What should liberal-arts colleges teach? The conservative National Association of Scholars warns that elite schools such as Bowdoin have mutated into anti-liberal-arts indoctrination centers. Instead of guiding students through the rigors of arts and sciences, NAS suggests, schools such as Bowdoin train students only to mouth hackneyed slogans. Instead of guiding students through the difficult work of mastering an intellectual tradition, Bowdoin sends its professors off to conduct research and releases students to wander in an intellectual meadow.
Bowdoin is not the first college to come under criticism from NAS recently. The conservative higher-ed association also published a study of the ways American history is taught at the University of Texas—Austin and Texas A & M University. At those prestigious schools, NAS concluded, an ideologically slanted focus on race, class, and gender had supplanted traditional interest in diplomatic, religious, and political history.
The kerfuffle at Bowdoin had its roots in an awkward golf game. Thomas Klingenstein, who calls himself a “conservative” “Wall-Streeter,” described his golf game with Bowdoin President Barry Mills. Mills had told a Bowdoin audience that they needed to address the problem of liberal bias on Bowdoin’s campus. Too many of Bowdoin’s graduates, Mills suggested, would otherwise never be able to make sense of this “Glenn Beck, Sarah Palin moment in our history.” Klingenstein accused Mills of understating the problem of liberal bias at Bowdoin and many other schools.
During the golf game, Mills and Klingenstein disagreed on the scope and nature of the problem. For instance, according to Klingenstein, Mills believed former Harvard President Larry Summers got what he deserved for suggesting that women might have some sort of innate difficulty with science. Klingenstein disagreed. Klingenstein also disagreed with Mills’ definition of the goals of “diversity.” While “inclusion” was a worthy goal, Klingenstein argued, “diversity” had come to include “too much celebration of racial and ethnic difference (particularly as it applies to blacks), and not enough celebration of our common American identity.”
As a result of this “civil” disagreement on the links, Klingenstein supported the NAS inquiry into Bowdoin’s ideological slant.
As Peter Wood describes in the preface, the NAS Bowdoin study had three aims:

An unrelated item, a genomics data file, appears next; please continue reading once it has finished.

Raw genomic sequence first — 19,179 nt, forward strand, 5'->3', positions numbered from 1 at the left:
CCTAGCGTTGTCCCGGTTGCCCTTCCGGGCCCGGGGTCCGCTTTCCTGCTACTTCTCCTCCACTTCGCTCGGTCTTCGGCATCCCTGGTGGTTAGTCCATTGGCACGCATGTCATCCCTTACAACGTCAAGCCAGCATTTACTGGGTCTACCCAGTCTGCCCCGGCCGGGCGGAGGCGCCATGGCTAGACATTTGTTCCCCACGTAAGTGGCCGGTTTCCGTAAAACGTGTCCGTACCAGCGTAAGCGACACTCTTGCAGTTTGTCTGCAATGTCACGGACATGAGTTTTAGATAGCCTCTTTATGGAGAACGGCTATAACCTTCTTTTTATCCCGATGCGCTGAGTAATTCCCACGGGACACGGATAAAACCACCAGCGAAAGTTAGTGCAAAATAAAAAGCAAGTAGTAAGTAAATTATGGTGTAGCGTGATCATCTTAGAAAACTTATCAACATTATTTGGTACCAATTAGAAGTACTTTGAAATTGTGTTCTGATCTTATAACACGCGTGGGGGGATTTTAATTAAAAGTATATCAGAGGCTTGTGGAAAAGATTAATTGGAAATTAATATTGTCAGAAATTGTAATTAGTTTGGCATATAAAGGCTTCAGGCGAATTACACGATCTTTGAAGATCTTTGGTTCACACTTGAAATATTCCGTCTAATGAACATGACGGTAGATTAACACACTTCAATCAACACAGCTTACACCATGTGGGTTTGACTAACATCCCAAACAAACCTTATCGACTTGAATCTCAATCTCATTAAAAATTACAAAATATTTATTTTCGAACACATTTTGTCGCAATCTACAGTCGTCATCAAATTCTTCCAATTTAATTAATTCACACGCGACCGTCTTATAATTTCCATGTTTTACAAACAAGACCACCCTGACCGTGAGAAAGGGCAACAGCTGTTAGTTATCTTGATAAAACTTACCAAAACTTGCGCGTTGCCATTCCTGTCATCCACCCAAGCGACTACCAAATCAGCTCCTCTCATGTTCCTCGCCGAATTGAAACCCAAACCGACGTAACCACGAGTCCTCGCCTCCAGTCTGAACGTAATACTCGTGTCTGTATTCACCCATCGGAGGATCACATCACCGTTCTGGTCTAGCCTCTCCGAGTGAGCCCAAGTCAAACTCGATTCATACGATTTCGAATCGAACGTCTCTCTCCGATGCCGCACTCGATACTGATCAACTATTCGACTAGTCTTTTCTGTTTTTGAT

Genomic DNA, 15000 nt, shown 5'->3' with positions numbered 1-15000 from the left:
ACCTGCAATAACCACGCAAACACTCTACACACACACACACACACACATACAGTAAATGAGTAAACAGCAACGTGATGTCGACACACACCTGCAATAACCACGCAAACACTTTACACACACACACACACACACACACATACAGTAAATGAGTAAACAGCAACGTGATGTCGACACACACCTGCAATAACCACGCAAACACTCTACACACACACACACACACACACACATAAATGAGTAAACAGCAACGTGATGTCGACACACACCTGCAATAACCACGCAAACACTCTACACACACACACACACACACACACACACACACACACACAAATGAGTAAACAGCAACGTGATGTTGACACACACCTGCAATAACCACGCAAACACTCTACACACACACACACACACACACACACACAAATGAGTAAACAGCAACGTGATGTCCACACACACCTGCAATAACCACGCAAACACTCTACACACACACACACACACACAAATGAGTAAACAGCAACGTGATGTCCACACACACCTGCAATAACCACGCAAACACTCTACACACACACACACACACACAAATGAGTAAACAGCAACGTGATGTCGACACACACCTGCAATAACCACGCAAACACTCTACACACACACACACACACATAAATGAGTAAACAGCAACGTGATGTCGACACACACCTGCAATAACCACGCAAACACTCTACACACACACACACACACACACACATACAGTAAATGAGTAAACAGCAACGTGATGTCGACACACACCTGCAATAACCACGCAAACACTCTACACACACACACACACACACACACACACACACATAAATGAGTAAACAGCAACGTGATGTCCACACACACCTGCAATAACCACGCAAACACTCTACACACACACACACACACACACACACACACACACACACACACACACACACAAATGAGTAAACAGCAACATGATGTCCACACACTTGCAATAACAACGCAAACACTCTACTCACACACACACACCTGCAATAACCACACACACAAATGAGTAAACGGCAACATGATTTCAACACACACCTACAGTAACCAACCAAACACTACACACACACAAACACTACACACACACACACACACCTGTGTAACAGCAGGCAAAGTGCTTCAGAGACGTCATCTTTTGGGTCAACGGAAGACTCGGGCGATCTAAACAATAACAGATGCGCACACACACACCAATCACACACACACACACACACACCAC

The first is to provide an accurate, vivid, and up-to-date account of what Bowdoin attempts to teach its students. The second is to analyze whether that teaching has been compromised by contemporary ideology. . . . Our third purpose is to look at elite higher education in America using Bowdoin as a representative example (pg. 14).
In the end, the NAS report concludes, since a 1969 decision to abandon general-education requirements, Bowdoin has decayed into a state of “internal disorder” (pg. 356). Though the report notes that Bowdoin still offers an excellent array of courses and that a diligent student could still get a thorough education, since 1969 Bowdoin had made the all-too-common problem of making each student
the autonomous authority on the content of his education. Having turned the student into a consumer with complete freedom of choice, it became insurmountably difficult to declare that the college itself had both the better insight and the authority to require students to meet some substantive general education requirements (pg. 356).
Compounding this problem, research needs of the faculty came to overshadow faculty teaching requirements, the NAS report concludes.
In the end, the study argues, Bowdoin gives “privileged prominence to some political ideologies and squelches opposition to those views” (358). Instead of true diversity, Bowdoin embraced a deeply flawed interpretation of the laudable intellectual goal of “critical thinking,” according to the NAS study. All students will be drilled in such shibboleths as “The importance of diversity, respect for ‘difference,’ sustainability, the social construction of gender, the need to obtain ‘consent,’ the common good, world citizenship, and critical thinking” (359). But such notions, often worthy in themselves, were not part of a process of “open debate.” Bowdoin students, instead, learn to repeat mantras and “certainties on some of the most contentious issues of our time” (359). As a result, the NAS study warns, “When critical thinking is most necessary, it is most absent” (359).
The NAS study is titled, “What does Bowdoin teach?” It concludes with a punchy list of things that Bowdoin does not teach:
Intellectual modesty. Self-restraint. Hard work. Virtue. Self-criticism. Moderation. A broad framework of intellectual history. Survey courses. English composition. A course on Edmund Spenser. A course primarily on the American Founders. A course on the American Revolution. The history of Western civilization from classical times to the present. A course on the Christian philosophical tradition. Public speaking. Tolerance towards dissenting views. The predicates of critical thinking. A coherent body of knowledge. How to distinguish importance from triviality. Wisdom. Culture (pg. 360).
Ouch. Not just Bowdoin, but liberal-arts education as a whole stands accused. We can be certain that defenders of Bowdoin’s vision of education will soon offer a rejoinder to this conservative broadside.